In the embodiment of FIG. 3, two pilot strength thresholds, “pilot-add” and “pilot-drop”, are marked on profiles 350, 355. These thresholds may be used to determine to which one of AT 360's candidate set and neighbor set each received pilot signal belong. For example, if the strength of a pilot signal received by AT 360 exceeds the pilot-add threshold, the pilot signal may potentially be added to AT 360's candidate set, as further described below. If the strength of a pilot signal received by AT 360 falls below the pilot-drop threshold, the pilot signal may be removed from AT 360's active set or candidate set.

In one embodiment, as AT 360 moves away from sector 320, it may first detect that the strengths of pilot signals 323, 324 in the second pilot group fall below the pilot-drop threshold, and later those of pilot signals 321, 322 in the first pilot group. (Such may be due to that pilot signals 321, 322 do not counterparts in neighboring sectors 310, 330, hence being subject to less interference.) As a result, AT 360 may first send a pilot strength report for the representative pilot signal associated with the second pilot group and later a pilot strength report for the representative pilot associated with the first pilot group to the AN, in connection with these two events. The pilot strength report may include, e.g., the strength, the PN offset, and the frequency of the corresponding representative pilot signal. In another embodiment, as AT 360 moves closer to sector 320, AT 360 may first send a pilot strength report for the representative pilot signal associated with the first pilot group and later a pilot strength report for the representative pilot associated with the second pilot group to the AN (in connection with the sequential rise of the strengths of the pilot signals in these two groups).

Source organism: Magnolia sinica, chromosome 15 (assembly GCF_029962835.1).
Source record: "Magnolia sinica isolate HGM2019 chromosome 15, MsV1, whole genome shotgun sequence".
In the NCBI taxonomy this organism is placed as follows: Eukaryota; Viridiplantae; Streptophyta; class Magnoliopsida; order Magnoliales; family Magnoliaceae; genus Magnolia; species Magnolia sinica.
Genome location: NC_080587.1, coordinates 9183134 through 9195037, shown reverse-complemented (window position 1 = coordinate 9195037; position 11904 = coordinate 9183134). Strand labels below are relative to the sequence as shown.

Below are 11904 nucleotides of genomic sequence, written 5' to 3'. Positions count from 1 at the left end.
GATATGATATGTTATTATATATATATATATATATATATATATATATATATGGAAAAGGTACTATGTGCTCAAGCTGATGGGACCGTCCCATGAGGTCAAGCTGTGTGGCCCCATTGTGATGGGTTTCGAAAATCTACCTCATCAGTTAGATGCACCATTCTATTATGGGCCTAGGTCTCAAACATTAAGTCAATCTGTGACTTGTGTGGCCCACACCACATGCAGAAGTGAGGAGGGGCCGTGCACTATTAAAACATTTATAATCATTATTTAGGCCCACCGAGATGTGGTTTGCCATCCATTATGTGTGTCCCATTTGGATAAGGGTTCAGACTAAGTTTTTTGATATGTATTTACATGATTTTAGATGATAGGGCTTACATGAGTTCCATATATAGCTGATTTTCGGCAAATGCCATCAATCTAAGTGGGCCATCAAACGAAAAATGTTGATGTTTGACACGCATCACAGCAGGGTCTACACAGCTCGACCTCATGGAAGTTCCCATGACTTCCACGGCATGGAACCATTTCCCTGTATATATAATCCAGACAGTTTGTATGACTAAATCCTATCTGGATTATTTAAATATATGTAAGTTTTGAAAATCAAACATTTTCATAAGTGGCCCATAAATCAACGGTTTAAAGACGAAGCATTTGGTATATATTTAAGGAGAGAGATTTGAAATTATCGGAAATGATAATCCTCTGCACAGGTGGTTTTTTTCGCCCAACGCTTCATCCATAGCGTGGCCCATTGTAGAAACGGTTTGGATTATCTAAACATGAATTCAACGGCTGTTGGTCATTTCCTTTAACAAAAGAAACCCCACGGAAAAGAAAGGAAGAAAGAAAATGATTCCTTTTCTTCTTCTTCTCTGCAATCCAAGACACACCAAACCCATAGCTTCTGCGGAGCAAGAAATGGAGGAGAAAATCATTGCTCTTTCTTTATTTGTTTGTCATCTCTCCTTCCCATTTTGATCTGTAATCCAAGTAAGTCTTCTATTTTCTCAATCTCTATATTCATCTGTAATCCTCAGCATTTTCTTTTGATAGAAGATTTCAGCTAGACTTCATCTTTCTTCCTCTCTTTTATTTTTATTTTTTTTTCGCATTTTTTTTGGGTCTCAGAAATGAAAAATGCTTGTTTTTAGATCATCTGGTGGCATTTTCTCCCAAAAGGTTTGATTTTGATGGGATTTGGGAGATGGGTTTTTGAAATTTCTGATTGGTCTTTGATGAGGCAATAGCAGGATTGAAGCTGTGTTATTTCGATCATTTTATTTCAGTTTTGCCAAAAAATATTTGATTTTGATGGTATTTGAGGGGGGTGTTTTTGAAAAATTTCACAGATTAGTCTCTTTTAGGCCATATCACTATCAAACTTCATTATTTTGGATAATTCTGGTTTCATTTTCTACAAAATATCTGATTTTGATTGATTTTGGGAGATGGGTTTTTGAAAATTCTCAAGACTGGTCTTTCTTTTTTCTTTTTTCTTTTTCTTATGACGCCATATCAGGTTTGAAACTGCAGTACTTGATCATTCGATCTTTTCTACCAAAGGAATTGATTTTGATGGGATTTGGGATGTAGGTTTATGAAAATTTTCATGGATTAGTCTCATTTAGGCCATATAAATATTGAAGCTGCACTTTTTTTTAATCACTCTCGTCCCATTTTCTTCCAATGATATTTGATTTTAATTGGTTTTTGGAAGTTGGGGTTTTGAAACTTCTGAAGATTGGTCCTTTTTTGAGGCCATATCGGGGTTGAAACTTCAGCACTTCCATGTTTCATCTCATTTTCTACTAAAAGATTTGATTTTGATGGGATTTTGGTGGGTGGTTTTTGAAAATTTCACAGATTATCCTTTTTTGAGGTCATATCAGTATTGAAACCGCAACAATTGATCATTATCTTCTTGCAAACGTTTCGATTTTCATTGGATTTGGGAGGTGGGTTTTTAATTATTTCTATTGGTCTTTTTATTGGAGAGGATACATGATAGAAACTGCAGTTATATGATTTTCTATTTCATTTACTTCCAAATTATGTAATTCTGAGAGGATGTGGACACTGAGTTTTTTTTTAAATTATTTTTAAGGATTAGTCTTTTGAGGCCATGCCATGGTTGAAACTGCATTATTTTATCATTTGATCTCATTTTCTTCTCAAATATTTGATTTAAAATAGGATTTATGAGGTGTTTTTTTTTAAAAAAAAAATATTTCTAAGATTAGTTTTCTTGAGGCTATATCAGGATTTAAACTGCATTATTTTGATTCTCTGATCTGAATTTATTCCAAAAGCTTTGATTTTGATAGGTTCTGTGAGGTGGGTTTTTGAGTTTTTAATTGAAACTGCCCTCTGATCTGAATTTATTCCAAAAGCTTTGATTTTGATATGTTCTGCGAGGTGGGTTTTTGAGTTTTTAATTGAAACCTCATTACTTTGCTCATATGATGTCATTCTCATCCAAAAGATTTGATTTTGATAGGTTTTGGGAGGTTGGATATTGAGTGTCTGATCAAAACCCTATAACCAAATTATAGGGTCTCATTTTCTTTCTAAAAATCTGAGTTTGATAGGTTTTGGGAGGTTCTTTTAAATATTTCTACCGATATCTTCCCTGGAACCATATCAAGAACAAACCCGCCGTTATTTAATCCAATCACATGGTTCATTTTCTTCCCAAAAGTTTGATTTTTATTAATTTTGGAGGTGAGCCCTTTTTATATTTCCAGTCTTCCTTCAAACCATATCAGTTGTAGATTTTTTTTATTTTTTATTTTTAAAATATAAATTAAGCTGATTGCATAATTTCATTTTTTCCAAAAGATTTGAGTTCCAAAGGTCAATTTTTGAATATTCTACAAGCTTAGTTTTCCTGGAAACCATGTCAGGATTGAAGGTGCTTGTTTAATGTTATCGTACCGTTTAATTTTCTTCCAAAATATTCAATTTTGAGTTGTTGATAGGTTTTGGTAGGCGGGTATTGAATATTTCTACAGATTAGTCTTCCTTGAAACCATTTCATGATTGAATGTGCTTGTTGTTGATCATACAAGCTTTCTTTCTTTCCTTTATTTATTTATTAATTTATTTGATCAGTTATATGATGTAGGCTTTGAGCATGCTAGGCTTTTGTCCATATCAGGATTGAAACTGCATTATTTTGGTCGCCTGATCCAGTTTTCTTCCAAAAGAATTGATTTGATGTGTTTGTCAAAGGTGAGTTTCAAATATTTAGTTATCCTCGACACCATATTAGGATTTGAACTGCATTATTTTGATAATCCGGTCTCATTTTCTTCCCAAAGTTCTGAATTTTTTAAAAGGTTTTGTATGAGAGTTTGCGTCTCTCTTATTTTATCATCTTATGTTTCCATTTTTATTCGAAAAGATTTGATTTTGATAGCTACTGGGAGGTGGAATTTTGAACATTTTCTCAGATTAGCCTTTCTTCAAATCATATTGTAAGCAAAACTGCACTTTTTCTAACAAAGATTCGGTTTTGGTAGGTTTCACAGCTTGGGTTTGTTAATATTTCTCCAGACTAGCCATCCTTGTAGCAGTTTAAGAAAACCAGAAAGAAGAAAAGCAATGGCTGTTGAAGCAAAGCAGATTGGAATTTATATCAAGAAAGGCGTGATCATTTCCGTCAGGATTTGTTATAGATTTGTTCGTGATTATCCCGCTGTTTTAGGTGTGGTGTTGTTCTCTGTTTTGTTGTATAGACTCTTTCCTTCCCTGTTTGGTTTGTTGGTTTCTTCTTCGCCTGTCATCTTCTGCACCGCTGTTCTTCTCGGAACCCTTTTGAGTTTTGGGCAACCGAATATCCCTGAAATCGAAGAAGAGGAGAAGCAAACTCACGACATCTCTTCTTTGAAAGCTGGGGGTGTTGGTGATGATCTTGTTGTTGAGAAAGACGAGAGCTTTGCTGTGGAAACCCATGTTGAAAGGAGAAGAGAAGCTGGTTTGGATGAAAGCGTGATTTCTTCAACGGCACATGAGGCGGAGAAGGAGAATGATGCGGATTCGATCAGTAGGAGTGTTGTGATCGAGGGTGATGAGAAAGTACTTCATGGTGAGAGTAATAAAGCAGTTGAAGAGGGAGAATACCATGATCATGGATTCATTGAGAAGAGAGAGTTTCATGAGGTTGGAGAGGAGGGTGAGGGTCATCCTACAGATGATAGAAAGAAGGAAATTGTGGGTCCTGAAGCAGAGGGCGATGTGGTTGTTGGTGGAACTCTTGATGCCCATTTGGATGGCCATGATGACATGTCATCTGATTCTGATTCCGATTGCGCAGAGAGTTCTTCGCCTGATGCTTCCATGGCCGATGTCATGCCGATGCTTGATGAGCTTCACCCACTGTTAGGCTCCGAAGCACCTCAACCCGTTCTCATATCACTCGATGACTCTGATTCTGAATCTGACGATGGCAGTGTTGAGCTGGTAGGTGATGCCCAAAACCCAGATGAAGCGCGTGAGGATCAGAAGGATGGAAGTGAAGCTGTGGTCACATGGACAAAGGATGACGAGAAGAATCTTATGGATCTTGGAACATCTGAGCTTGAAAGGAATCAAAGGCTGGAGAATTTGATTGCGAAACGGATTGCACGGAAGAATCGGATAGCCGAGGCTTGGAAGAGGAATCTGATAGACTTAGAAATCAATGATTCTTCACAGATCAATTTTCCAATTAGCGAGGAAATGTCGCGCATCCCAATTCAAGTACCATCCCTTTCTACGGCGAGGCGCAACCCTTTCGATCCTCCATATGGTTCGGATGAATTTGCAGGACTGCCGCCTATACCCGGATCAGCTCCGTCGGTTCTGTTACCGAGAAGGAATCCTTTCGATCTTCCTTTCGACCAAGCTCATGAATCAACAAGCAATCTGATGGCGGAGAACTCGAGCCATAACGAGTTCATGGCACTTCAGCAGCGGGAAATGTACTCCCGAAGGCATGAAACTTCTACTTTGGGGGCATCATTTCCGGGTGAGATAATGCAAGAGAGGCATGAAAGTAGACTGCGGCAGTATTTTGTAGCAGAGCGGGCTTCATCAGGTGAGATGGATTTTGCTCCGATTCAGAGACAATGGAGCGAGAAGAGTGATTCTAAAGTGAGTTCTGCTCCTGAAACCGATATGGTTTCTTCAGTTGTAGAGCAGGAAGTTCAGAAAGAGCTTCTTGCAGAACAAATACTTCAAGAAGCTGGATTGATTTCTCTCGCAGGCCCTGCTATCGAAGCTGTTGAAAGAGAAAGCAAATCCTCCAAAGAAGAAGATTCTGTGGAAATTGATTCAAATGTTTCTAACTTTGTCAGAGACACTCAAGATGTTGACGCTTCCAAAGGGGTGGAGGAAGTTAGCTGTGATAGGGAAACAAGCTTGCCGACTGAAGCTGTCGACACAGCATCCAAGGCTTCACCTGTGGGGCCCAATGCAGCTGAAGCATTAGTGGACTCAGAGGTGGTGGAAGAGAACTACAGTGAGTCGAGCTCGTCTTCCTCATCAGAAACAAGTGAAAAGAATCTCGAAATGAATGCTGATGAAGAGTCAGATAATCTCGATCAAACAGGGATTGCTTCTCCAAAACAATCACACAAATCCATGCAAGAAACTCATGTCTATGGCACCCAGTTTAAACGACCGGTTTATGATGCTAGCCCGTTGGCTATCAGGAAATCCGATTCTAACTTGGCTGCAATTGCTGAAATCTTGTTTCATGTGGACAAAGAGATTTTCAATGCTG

Further, pilot signals in sectors 310, 330 may also be grouped in a similar manner. For example, pilot signals 311, 312 in sector 310 may form a pilot group. Pilot signals 331, 332 in sector 330 may also form a pilot group. In one embodiment, sector 320 (or the AN servicing it) may select one pilot signal from each pilot group in neighbor sectors 310, 330, e.g., pilot signal 311 and pilot signal 332, and advertise only the selected pilot signals from its neighbor sectors.

The pilot grouping and reporting thus described allows ATs to communicate effectively with an AN in a multi-carrier communication system, while avoiding excessive use of network resources. It further allows an AT to perform set management effectively, as further described below.